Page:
Academic journal article Nursing History Review

History and the Humanities

Academic journal article Nursing History Review

History and the Humanities

Article excerpt

The headline of a recent New York Times article spelled out a clear warning. "In Tough Times," it proclaimed, "the Humanities Must Justify their Worth." 1 Reporter Patricia Cohen wrote of colleges and universities canceling or postponing faculty searches in English, literature, philosophy, and religion. She cited statistics that showed how the percentage of humanities degrees conferred stubbornly remains half of what it had been when the fields had a renaissance during the 1960s. And she quoted Andrew Delbanco, the director of American studies at Columbia University. "Although people in the humanities have always lamented the state of the field," he noted, "they have never felt quite as much of a panic that their field is becoming irrelevant." The concern was not that the humanities would disappear. Rather, it was that decisions about what to study in colleges and universities would reflect the prerogatives of class-that only the wealthy could afford the luxury of stepping away from training for particular professions and exploring notions of individual citizenship and social responsibility.

The irony (and perhaps this may be too strong a word), of course, is that this article could not have been constructed without a deep sense of history. Understanding the patterns of inclusion and exclusion in higher education made meaning from numbers. And we see this role of history in what I think of as "meaning-making" all around us. We see it in the resonance of particular historical references deliberately called into play by the first African American president of the United States. We hear it every day as media reporters and commentators struggle to make sense of the global economic crisis by comparing and contrasting our experiences with the experiences of those living through the Great Depression of the 1930s.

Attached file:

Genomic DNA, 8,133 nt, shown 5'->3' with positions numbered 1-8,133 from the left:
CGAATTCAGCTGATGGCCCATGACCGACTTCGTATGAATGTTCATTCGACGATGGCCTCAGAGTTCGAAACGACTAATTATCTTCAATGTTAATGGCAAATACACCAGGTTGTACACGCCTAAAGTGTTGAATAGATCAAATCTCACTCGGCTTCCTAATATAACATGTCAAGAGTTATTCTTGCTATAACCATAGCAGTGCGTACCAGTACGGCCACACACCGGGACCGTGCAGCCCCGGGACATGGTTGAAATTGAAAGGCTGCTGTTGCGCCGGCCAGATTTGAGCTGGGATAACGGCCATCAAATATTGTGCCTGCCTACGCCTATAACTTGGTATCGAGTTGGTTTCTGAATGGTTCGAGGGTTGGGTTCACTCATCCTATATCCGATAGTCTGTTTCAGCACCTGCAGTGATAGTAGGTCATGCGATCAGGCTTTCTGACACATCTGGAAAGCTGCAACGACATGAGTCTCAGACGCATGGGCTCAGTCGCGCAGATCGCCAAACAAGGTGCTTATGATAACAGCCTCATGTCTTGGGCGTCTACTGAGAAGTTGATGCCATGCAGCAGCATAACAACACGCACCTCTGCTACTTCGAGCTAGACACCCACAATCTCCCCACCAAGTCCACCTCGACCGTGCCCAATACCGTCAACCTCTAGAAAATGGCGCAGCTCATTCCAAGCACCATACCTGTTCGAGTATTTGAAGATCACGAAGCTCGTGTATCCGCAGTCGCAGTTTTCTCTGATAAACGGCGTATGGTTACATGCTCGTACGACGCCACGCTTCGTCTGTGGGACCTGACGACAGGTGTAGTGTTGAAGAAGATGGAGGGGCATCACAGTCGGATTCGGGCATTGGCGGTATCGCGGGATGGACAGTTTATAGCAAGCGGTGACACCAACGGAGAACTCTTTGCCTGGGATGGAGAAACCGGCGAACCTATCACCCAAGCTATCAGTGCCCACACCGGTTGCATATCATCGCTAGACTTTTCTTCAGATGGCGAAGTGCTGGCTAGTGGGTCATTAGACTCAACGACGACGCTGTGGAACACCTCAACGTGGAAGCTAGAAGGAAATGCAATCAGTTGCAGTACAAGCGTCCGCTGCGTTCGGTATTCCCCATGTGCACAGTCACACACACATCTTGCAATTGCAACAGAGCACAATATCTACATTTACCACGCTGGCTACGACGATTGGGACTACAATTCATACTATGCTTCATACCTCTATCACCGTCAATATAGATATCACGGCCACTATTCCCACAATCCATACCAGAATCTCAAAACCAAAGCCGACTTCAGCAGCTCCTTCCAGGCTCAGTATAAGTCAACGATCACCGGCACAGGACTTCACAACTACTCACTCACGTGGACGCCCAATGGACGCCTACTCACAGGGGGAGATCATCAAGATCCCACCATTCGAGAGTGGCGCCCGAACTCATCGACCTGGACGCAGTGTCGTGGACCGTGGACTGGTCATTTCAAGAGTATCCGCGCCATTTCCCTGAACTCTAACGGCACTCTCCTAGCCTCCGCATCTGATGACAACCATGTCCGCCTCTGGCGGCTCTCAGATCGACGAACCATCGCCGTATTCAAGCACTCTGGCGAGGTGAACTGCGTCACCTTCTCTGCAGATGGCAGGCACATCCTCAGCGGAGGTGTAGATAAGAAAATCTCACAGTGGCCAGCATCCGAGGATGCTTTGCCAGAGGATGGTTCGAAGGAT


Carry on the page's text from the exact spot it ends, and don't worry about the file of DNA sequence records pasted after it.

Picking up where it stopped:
This process of meaning-making depends on two interrelated ideas. First, it asks that we see the historical experiences of nurses not as nurses per se but rather as emblematic of some broader issue. …

Search by... Author
Show... All Results Primary Sources Peer-reviewed

Oops!

An unknown error has occurred. Please click the button below to reload the page. If the problem persists, please try again in a little while.